Virtually any book dealing with software testing mentions that user acceptance testing (UAT) is an ultimate validation activity, often quoting Boehms informal definition: "Validation: Are building the right product?"
But how come that Boehm himself considers UAT a verification?
GUIDELINES FOR VERIFYING AND VALIDATING SOFTWARE REQUIREMENTS AND DESIGN SPECIFICATIONS. B.Boehm:
From the V-chart, it is clear that the key artifact idstinguishes verification activities from validation activities is the software requirements baseline. This refers to the requirements specification which is developed and validated during the Plans and Requirements Phase, accepted by the customer and developer at the Plans and Requirements Review as the basis for the software development contract, and formally change-controlled thereafter.
By definition,verification involves the comparison between the requirements baseline and the successive refinements descending from it — the product design, detailed design, code, data base, and documentation — in order to keep these refinements consistent with the requirements baseline. Thus, verification activities begins in the Product Design Phase and conclude with the Acceptance Test. They do not lead changes in the requirements baseline; only to changes in refinements descending from it.
On the other hand, validation identifies problems which must be resolved by a change of the requirements specification. Thus, there are validation activities which occur throughout the software life-cycle, including the development phase. For example, a simulation of the product design may establish not only that the design cannot meet the baseline performance requirements (verification), but also that the performance requirements are too stringent for any cost-effective product designs, and therefore need to be changed (validations).
The only explanation I can think of would be that Boehm did not consider Acceptance test as a USER acceptance test but as some kind of final check against the specification.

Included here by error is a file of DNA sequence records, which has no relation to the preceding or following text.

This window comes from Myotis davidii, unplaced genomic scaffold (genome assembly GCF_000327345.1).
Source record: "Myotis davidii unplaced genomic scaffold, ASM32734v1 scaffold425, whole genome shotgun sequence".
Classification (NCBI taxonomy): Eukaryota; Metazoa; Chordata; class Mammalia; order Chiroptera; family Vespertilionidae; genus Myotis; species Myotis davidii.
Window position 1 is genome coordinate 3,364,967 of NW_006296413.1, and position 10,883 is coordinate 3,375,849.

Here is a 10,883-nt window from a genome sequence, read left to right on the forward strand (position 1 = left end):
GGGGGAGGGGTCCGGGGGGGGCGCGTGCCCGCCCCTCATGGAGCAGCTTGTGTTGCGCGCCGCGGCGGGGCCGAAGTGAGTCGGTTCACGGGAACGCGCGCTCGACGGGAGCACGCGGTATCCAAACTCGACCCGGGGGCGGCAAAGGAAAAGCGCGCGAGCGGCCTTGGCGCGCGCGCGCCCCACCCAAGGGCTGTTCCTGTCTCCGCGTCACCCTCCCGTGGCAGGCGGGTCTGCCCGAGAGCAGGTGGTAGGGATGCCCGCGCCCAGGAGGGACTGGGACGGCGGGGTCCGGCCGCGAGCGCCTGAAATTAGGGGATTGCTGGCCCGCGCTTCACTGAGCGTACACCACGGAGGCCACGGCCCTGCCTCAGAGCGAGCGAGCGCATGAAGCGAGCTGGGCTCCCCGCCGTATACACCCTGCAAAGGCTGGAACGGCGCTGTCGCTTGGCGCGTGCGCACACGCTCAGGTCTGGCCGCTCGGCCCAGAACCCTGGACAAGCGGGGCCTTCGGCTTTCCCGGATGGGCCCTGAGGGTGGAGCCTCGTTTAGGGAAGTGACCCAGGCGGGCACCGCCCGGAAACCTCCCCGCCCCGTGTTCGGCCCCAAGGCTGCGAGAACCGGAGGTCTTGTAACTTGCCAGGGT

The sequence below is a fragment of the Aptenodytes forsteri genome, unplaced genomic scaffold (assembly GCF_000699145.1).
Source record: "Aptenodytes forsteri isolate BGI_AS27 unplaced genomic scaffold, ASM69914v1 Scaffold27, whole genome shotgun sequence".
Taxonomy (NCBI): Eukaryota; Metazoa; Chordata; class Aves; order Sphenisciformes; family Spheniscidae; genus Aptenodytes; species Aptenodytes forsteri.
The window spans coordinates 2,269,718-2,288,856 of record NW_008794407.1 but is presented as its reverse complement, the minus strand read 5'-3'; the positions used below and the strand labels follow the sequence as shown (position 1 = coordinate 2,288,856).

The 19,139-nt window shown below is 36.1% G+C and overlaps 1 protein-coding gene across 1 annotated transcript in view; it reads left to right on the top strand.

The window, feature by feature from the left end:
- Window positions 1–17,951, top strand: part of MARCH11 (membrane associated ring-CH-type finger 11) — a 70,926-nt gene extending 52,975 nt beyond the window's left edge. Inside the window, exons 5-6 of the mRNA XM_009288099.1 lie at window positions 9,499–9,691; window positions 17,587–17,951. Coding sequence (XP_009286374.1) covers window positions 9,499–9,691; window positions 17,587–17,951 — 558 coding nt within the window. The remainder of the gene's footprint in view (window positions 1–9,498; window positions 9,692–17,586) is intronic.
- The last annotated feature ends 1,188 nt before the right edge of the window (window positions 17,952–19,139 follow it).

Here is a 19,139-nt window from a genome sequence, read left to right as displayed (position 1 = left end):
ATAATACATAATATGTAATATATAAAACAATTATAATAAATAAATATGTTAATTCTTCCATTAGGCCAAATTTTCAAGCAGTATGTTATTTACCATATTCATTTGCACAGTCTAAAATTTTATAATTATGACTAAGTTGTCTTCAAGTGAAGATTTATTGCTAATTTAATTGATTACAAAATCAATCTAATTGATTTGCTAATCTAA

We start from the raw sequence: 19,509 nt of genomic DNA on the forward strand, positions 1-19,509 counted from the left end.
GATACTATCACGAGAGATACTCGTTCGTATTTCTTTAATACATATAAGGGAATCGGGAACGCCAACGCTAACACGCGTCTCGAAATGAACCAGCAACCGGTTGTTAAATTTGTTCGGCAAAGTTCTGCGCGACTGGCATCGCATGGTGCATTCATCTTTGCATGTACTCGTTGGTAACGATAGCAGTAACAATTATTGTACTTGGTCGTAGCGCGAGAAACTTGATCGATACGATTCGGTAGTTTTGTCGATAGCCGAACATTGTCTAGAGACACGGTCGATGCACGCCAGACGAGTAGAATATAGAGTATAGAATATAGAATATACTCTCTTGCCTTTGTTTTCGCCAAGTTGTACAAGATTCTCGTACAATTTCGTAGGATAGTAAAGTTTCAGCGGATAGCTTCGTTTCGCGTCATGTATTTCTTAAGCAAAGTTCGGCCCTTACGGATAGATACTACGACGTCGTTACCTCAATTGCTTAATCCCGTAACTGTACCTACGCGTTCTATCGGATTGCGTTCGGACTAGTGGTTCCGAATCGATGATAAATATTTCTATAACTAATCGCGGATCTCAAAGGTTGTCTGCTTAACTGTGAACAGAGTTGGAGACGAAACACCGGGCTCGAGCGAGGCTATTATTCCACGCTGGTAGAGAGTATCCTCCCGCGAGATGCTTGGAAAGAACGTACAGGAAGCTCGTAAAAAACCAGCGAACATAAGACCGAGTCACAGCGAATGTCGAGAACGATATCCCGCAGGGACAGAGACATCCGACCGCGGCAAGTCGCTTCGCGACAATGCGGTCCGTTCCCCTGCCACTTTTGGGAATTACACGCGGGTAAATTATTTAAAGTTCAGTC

In addition, I believe this original article every book refers to is much clearer than those artificial definitions of V&V (that are, in addition, wrong from this point of view). According to Boehm, when I check the products against the requirements, it is a verification. When I test the product for its use, I validate it as I might find something that leads to changes in the requirements.
Of course Boehm's original idea contradicts some standards, such as ISO 12207, in which validation is to confirm that the requirements for a specific intended use of the software work product are fulfilled. Which means checking against the spec.
Most books says that verification is only static and the code is not run. I believe that according to Boehm, it is not true. E.g.:
Software Engineering And Quality Assurance, A.A.Puntambekar: The verification activities fall into the category of static testing.
Effective Methods for Software Testing: Includes Complete Guidelines,William E. Perr: Verification testing - testing in a static mode - ..... Validation testing (e.g. unit, integration ...)
I would conclude that despite many authors' opinions, I believe VERIFICATION includes testing which is done in order to check the correspondence of the specification and the program. Validation includes testing as well but it would not be based on the specifications.